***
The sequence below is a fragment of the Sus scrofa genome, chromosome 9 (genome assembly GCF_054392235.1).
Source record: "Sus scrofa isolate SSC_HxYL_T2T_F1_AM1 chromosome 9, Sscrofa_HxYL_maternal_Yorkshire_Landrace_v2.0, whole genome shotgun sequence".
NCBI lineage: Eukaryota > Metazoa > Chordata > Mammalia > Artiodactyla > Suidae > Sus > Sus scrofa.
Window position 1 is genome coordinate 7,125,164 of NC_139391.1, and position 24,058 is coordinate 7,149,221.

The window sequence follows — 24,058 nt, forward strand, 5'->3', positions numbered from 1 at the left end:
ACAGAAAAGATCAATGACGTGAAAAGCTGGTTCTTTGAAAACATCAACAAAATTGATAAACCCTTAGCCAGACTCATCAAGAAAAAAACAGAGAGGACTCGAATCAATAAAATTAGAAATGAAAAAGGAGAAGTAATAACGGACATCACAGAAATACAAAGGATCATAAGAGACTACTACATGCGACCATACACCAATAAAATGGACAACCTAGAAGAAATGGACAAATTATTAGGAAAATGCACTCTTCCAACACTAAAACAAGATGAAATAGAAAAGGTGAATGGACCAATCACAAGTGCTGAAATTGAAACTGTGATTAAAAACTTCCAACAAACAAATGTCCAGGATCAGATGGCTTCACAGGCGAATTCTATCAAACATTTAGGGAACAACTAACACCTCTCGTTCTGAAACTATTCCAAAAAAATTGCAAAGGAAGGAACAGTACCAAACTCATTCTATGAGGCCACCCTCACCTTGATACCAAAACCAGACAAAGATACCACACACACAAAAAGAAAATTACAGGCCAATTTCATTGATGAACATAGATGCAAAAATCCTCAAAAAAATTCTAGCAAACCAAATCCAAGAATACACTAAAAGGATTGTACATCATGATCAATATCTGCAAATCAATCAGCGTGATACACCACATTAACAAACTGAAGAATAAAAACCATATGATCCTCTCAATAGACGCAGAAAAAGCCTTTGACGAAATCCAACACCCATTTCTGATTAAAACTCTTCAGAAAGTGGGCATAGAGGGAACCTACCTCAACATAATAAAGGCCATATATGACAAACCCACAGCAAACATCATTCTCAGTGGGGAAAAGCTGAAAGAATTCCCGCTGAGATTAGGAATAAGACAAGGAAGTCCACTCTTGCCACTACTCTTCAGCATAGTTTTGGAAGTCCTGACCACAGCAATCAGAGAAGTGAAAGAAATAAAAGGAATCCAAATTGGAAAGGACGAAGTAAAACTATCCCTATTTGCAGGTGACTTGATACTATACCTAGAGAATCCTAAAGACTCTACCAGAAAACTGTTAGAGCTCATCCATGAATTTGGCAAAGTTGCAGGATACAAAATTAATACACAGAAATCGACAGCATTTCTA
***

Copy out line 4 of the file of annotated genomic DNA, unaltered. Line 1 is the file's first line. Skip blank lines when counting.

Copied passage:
Window position 1 is genome coordinate 7,125,164 of NC_139391.1, and position 24,058 is coordinate 7,149,221.